Our stance on Open Science

We have an open-by-default policy, meaning that we assume that software and data will be made openly available under permissive licenses (CC-BY, BSD, etc.) unless there is a very good reason not to (PII or other restrictions).

General guidelines on openness

  • Work on software should be conducted in public repositories.
  • Papers, dissertations, and research projects may be held back as private until time of first submission, when they should be made public for peer-review.
  • Because most repositories will be made publicly accessible, including their entire history, lab members are required to behave professionally in them (including commit messages, issues, pull requests, code comments, etc).
  • Many journals consider the content of referee reports to be confidential. Unless the report is explicitly open, it should not be added to repositories as text, commit messages, or comments in papers.
  • Grant proposals developed internally with no external PIs or Co-PIs should be made available unless there is confidential information.
  • Grant proposals developed in collaboration with external PIs or Co-PIs may be kept confidential at the external collaborators discretion, although our preference is for them to be open.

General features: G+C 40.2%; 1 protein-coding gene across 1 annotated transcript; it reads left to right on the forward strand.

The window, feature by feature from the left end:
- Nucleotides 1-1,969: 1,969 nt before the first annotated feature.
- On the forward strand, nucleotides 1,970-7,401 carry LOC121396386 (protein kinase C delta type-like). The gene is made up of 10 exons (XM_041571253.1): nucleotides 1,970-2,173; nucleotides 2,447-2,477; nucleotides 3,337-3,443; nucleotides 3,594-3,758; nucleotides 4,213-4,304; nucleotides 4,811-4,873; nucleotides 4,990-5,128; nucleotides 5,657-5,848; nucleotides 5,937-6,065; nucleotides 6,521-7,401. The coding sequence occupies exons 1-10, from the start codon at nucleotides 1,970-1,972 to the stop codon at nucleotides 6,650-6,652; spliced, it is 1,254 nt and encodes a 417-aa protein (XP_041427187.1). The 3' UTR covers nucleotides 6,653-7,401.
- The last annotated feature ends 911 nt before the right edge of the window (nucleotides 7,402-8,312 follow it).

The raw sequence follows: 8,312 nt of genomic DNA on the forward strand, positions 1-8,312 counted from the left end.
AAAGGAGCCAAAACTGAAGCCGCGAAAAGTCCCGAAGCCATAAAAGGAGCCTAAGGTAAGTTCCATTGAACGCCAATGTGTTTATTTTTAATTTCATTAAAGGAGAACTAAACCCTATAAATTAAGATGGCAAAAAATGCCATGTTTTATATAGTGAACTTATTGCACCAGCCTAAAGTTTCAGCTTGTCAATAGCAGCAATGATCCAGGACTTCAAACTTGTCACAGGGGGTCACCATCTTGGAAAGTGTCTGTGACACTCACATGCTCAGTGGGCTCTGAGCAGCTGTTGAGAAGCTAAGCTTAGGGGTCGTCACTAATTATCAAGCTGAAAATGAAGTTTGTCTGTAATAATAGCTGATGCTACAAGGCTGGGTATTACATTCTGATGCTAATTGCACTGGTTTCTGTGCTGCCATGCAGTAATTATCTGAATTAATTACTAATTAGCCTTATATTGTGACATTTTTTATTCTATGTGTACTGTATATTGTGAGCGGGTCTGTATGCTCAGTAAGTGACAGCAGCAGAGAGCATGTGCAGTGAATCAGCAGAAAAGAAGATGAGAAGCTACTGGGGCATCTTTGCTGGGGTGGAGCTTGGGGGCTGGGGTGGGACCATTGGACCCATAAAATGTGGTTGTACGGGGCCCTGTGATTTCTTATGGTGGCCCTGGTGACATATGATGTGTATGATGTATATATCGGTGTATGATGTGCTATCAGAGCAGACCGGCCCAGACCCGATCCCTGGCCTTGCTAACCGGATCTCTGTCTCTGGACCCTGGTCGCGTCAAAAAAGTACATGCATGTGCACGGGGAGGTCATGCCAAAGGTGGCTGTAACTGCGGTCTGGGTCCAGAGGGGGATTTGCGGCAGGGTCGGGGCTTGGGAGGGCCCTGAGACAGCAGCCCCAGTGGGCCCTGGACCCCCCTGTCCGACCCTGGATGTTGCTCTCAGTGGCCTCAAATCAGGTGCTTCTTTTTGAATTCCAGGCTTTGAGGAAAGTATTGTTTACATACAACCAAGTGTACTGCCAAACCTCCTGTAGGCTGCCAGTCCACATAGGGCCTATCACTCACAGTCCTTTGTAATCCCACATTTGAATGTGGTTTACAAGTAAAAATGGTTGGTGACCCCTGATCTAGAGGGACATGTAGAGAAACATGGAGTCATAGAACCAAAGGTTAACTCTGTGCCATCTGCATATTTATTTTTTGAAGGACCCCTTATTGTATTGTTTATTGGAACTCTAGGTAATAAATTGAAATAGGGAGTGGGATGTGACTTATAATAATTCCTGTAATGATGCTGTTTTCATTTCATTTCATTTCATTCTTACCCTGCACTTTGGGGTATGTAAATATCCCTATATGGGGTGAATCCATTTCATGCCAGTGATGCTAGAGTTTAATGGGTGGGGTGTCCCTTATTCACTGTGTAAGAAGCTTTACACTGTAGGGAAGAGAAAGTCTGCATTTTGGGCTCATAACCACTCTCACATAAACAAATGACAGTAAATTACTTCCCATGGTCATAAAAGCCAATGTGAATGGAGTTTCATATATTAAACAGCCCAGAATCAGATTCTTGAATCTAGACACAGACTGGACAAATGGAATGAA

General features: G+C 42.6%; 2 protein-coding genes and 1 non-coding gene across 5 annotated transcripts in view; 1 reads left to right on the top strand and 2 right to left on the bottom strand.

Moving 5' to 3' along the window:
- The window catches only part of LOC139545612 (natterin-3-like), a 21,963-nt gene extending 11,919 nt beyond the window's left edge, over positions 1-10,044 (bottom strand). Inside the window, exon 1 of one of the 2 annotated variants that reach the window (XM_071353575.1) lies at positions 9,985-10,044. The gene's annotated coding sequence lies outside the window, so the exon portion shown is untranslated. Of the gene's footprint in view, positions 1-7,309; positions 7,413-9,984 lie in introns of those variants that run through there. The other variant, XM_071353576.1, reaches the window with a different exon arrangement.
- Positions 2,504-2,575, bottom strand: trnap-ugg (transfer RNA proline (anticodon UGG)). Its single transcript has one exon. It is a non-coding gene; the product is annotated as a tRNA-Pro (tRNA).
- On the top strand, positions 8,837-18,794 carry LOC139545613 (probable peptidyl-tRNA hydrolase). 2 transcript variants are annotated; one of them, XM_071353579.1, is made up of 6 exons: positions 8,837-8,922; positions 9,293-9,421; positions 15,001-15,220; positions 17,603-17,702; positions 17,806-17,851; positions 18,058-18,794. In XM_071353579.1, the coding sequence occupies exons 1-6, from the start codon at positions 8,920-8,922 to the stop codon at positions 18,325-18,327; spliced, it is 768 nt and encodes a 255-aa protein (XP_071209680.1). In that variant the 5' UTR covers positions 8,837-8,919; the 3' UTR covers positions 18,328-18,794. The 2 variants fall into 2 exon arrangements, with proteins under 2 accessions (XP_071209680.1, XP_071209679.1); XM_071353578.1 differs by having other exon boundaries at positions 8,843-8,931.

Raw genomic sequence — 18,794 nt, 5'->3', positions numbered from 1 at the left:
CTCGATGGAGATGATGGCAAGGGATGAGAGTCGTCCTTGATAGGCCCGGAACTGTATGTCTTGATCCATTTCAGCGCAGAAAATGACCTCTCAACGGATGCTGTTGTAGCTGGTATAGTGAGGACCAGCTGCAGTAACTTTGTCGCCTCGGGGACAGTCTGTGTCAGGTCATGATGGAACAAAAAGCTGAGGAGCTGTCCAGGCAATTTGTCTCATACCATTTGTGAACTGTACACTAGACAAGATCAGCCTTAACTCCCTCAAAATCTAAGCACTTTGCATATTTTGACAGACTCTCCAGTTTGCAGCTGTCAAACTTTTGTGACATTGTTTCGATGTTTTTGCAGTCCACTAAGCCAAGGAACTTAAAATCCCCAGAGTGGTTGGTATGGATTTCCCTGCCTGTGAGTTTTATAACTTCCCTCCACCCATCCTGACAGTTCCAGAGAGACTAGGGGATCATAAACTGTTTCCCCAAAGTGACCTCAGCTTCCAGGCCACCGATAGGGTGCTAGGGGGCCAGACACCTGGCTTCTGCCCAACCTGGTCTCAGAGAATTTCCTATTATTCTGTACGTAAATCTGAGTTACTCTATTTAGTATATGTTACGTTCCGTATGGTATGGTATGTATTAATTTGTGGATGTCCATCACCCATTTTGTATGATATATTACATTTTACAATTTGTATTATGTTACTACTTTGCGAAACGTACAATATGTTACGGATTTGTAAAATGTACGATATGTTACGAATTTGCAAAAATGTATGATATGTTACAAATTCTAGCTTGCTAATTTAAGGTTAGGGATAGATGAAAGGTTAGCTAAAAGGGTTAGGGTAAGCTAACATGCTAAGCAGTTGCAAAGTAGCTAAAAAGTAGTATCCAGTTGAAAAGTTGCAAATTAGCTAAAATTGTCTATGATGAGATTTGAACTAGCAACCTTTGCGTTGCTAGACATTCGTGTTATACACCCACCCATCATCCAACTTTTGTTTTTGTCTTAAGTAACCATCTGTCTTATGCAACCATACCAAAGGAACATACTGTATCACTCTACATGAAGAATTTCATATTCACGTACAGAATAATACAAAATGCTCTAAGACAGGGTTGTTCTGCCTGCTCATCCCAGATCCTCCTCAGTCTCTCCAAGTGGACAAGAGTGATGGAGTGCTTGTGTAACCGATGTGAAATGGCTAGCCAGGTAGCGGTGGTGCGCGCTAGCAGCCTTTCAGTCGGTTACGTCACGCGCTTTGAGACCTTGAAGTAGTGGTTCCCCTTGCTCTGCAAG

Data and code availability

  • All data and models generated by the lab will be made available in both raw and processed forms under CC0 or CC-BY licenses.
  • All software will be made available in source form under permissive, BSD-style licenses, unless constrained by external copyleft licensing.
  • Source code will be made publicly available on GitHub (or similar), with additional backups possible.
  • Every effort will be made to preserve integrity and accessibility of data.

Note: The text above is based on the GBMF DDD Data Sharing Plan by Matthew Turk.


  • All necessary components to provide reproducibility of a scholarly work should be provided in a publicly accessible location and as part of the scientific record (e.g., by including DOIs to data archives in papers).
  • The only exception is when strongly prohibited by external concerns (private or sensitive data, etc).
  • Method development papers must include:
    1. The source code that implements the methodology.
    2. Analysis code that generated plots and results from the paper.
  • The additional overhead of making work reproducible should not be onerous compared to the other expectations, and can actually reduce the overall effort of developing papers and workflows.
  • We will endeavor to respond to requests to reproduce our results by providing necessary technology and data, allowing for reasonable commitments of time and effort.